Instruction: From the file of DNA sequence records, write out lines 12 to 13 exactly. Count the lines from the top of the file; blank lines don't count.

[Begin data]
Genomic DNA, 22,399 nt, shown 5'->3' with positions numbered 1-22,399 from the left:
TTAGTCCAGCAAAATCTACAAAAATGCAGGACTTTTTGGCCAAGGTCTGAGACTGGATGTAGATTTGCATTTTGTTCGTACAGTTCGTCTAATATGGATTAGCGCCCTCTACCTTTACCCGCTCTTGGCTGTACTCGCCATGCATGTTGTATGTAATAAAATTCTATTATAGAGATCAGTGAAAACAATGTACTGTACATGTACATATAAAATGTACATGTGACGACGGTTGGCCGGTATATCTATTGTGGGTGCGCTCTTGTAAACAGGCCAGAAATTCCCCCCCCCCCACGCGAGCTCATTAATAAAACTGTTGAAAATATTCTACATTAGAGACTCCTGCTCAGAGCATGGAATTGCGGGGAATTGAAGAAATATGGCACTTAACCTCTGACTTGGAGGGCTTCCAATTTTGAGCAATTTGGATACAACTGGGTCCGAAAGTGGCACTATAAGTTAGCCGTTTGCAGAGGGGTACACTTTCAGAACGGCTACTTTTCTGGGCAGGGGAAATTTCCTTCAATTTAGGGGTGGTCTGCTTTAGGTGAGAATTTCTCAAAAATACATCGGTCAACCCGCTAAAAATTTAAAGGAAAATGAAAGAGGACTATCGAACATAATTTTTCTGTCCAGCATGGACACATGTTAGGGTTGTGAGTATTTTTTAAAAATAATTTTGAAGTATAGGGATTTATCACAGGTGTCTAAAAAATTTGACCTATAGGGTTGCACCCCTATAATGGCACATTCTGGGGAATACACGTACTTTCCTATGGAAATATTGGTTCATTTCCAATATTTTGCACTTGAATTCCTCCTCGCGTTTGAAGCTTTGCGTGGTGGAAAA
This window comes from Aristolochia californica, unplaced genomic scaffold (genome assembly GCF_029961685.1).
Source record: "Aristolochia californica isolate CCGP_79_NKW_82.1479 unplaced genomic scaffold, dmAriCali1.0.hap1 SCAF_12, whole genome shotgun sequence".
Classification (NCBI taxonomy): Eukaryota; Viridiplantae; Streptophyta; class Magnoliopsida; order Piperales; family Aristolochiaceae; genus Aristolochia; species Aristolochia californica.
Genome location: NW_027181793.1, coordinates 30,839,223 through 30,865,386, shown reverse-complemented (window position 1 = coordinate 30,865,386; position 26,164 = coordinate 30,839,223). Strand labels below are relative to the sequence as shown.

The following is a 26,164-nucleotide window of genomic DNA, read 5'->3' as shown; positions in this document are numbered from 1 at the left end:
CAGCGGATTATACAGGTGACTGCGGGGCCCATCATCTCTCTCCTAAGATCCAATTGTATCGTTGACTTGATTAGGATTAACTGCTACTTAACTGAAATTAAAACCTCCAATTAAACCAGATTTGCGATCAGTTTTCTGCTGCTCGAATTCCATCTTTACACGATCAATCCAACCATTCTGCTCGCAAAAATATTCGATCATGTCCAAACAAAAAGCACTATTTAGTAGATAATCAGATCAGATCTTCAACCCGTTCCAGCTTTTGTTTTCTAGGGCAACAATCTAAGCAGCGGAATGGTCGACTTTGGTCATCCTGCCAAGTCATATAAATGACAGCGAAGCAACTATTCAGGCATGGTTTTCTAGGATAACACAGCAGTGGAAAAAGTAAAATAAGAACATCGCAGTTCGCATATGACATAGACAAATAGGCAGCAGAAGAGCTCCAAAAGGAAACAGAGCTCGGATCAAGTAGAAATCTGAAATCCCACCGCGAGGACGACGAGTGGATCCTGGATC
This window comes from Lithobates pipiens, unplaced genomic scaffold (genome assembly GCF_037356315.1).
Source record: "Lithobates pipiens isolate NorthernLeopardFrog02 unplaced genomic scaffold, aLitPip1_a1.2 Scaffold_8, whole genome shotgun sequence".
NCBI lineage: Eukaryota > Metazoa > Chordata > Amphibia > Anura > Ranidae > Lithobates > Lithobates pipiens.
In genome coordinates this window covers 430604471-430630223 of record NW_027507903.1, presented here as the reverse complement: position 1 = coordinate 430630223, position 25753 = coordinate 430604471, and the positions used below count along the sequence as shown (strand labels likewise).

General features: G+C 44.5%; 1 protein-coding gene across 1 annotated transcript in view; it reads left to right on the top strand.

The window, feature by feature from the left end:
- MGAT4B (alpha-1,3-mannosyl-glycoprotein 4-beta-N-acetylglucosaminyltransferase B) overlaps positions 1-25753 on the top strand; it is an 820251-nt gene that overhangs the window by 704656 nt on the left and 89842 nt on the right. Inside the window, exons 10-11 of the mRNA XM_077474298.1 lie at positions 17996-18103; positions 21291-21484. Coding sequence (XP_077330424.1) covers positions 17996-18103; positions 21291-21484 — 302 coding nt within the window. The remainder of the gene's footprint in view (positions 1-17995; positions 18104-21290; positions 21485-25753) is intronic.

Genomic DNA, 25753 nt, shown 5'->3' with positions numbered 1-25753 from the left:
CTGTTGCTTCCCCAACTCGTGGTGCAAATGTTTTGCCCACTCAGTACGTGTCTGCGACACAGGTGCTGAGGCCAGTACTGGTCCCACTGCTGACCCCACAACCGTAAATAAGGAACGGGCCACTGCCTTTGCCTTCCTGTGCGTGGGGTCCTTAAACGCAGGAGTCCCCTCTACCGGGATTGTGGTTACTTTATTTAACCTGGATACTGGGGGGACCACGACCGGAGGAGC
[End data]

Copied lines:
In genome coordinates this window covers 430604471-430630223 of record NW_027507903.1, presented here as the reverse complement: position 1 = coordinate 430630223, position 25753 = coordinate 430604471, and the positions used below count along the sequence as shown (strand labels likewise).

General features: G+C 44.5%; 1 protein-coding gene across 1 annotated transcript in view; it reads left to right on the top strand.